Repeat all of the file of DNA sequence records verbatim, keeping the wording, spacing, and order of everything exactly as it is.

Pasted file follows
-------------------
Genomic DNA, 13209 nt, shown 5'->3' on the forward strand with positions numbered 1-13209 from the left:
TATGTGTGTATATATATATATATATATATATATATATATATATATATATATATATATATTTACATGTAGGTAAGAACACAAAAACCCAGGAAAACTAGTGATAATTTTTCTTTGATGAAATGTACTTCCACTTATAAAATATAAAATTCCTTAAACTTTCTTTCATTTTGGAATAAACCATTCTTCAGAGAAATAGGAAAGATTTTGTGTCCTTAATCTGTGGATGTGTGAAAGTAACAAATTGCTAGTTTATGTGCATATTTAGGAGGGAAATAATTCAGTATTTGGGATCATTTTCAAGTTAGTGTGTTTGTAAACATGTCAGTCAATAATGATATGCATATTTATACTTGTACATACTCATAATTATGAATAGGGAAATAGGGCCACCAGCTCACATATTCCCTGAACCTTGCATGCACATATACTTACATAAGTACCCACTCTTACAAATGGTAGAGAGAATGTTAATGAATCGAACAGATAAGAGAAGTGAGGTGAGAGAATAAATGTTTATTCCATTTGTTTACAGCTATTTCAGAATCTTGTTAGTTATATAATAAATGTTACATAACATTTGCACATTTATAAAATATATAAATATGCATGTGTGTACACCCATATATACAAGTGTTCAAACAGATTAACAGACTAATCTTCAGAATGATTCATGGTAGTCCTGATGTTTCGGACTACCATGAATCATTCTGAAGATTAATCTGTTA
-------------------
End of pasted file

Genomic DNA, 13209 nt, shown 5'->3' on the forward strand with positions numbered 1-13209 from the left:
TATGTGTGTATATATATATATATATATATATATATATATATATATATATATATATATATTTACATGTAGGTAAGAACACAAAAACCCAGGAAAACTAGTGATAATTTTTCTTTGATGAAATGTACTTCCACTTATAAAATATAAAATTCCTTAAACTTTCTTTCATTTTGGAATAAACCATTCTTCAGAGAAATAGGAAAGATTTTGTGTCCTTAATCTGTGGATGTGTGAAAGTAACAAATTGCTAGTTTATGTGCATATTTAGGAGGGAAATAATTCAGTATTTGGGATCATTTTCAAGTTAGTGTGTTTGTAAACATGTCAGTCAATAATGATATGCATATTTATACTTGTACATACTCATAATTATGAATAGGGAAATAGGGCCACCAGCTCACATATTCCCTGAACCTTGCATGCACATATACTTACATAAGTACCCACTCTTACAAATGGTAGAGAGAATGTTAATGAATCGAACAGATAAGAGAAGTGAGGTGAGAGAATAAATGTTTATTCCATTTGTTTACAGCTATTTCAGAATCTTGTTAGTTATATAATAAATGTTACATAACATTTGCACATTTATAAAATATATAAATATGCATGTGTGTACACCCATATATACAAGTGTTCAAACAGATTAACAGACTAATCTTCAGAATGATTCATGGTAGTCCTGATGTTTCGGACTACCATGAATCATTCTGAAGATTAATCTGTTA